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Giddings family files suit against accused killer of daughter

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Lauren Giddings' final resting place in the Emmanuel Methodist Cemetery on Scaggsville Road still doesn't have a gravestone.

It's been two years since Giddings, then 27, disappeared from her Macon, Ga., apartment on June 25, 2011. Her body — specifically, her torso — was found in a trash bin five days later. Her other remains have never been found.

In an effort to find the rest of Giddings' remains, her parents have filed a $5 million civil suit against Stephen McDaniel, the man accused of her murder and dismemberment. Billy and Karen Giddings, of North Laurel, hope a judge will allow a search of a 63-acre wooded property owned by McDaniel's late grandfather, where the Giddings believe McDaniel may have hidden other parts of their daughter's body.

"This has deprived us from giving our daughter a private burial," said Karen Giddings. "We designed the grave site in such a way for her body parts to be added, but she doesn't even have a gravestone yet. It's not something we've spoken about or made any conscious decision about, but in my mind, this has kept us from doing that."

Giddings, a 2002 graduate of Atholton High School in Columbia, had recently graduated from Mercer University in Georgia, where she and McDaniel, her neighbor, were both law students.

The 24-page lawsuit filed June 17 in Macon's U.S. District Court contends that "McDaniel intentionally dismembered (Giddings) to satisfy his own depraved motives" and that he knew dismembering Giddings "would prevent a proper burial, would prevent her parents from returning Lauren's body to its final resting place where she grew up in Maryland and would cause her parents severe emotional distress."

The lawsuit also states that McDaniel visited his grandfather's property on or about June 19, 2011, "to inspect the woods on the property by car" and "surveyed the property for locations where he could scatter dismembered body parts through the woods in accordance with his murder plan."

According to the lawsuit, McDaniel had plotted to commit what he called "the perfect murder" since at least fall 2007, when he told his college roommate exactly how he would go about doing so.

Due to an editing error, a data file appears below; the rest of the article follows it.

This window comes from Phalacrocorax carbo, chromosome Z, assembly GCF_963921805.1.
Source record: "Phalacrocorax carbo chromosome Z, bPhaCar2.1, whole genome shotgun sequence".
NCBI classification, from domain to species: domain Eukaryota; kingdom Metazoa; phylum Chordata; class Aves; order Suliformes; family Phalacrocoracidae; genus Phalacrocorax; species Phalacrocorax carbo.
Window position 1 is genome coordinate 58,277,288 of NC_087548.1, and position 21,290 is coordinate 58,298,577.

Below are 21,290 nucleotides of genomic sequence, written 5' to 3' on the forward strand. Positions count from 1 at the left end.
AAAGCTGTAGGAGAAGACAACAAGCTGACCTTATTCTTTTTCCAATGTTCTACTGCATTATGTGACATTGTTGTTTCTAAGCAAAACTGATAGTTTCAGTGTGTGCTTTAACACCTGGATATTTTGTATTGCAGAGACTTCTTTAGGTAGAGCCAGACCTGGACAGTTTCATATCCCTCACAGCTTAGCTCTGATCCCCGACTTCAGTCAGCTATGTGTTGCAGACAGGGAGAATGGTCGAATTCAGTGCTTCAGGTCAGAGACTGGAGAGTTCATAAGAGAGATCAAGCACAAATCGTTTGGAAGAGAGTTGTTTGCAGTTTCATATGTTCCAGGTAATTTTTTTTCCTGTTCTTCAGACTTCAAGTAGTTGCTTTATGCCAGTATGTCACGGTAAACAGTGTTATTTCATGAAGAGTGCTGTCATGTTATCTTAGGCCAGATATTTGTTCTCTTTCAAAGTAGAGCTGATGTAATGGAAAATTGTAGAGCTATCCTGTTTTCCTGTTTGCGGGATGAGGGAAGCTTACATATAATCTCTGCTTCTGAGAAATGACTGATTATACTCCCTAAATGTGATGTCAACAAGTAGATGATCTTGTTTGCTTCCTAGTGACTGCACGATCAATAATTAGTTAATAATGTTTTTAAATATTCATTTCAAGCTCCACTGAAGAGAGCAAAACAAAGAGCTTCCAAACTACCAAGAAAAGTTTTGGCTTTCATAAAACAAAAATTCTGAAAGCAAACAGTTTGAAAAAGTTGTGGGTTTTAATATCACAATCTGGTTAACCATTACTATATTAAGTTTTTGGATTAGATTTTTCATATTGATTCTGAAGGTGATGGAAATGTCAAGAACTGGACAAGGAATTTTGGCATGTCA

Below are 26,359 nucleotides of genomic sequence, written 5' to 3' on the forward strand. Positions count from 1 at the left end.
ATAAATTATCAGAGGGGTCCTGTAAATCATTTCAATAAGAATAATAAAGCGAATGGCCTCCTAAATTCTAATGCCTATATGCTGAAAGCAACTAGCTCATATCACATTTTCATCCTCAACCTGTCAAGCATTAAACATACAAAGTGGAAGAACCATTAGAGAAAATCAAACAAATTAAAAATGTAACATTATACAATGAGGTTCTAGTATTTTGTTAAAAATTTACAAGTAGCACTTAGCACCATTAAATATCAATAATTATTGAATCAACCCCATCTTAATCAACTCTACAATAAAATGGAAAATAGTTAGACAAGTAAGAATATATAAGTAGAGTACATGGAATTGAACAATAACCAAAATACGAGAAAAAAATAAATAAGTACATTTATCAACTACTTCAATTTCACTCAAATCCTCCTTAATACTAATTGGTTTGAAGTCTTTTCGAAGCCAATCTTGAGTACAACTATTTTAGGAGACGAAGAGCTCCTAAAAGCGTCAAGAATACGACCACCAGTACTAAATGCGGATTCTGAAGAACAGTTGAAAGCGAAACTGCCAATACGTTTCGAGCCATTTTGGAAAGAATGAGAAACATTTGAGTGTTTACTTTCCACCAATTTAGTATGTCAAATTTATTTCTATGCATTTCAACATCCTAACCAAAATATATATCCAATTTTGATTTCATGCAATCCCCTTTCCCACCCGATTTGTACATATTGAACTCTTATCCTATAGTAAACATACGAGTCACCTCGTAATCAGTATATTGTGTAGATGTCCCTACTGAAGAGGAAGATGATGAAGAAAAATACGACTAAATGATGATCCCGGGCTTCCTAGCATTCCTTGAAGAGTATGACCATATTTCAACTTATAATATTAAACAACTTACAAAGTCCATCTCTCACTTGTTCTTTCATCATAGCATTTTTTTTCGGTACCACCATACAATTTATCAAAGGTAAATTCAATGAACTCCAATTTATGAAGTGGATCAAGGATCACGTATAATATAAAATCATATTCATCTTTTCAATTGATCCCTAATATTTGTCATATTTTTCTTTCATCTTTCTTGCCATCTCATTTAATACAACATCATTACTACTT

"McDaniel said that after he killed someone, he would dismember them and then scatter the parts through the woods so that no one would ever find them," the lawsuit states. "McDaniel then bragged to his roommate that he would never get caught."

Karen Giddings said the 63-acre property had never been searched and despite the family's previous efforts, authorities said there was no probable cause to warrant a search.

"There was a huge search throughout the area, but we feel it's a no-brainer: The farm should have been the first place to look," she said.

Meanwhile, the parents want to honor and celebrate their daughter's life. A softball tournament held last year was met with such success, Karen Giddings said, that a second Butterbean Tournament in Memory of Lauren Giddings is set for Sept. 14 at McCullough Field in Laurel. Proceeds will benefit the Special Olympics.

"We try to celebrate, rather than mourn," Karen Giddings said. "We're trying to focus on positive dates, like her birthday."

Giddings would have turned 29 in April. With the second anniversary of her death this week, Karen Giddings said Giddings' two sisters will be with the immediate family in their North Laurel home "just to be together."

All the while, the criminal case against McDaniel is proceeding. Motions hearings are set for September, with a trial scheduled for January 2014, Karen Giddings said — two-and-a-half years since McDaniel was charged with premeditated murder.

"We've been deprived of her companionship, and that's huge. There's such a larger void with two years gone by," Karen Giddings said. "We just take it day by day, and when you get down to it, try to remember what a spectacular life she had and how blessed we were to have her for as long as we did. But when you let your mind go to that darker place, it's harder because so much time has passed. You feel that you'll forget what she looked like, or you think about what she would look like now or what she would be doing with her life. You miss her even more."

Copyright © 2014, The Baltimore Sun
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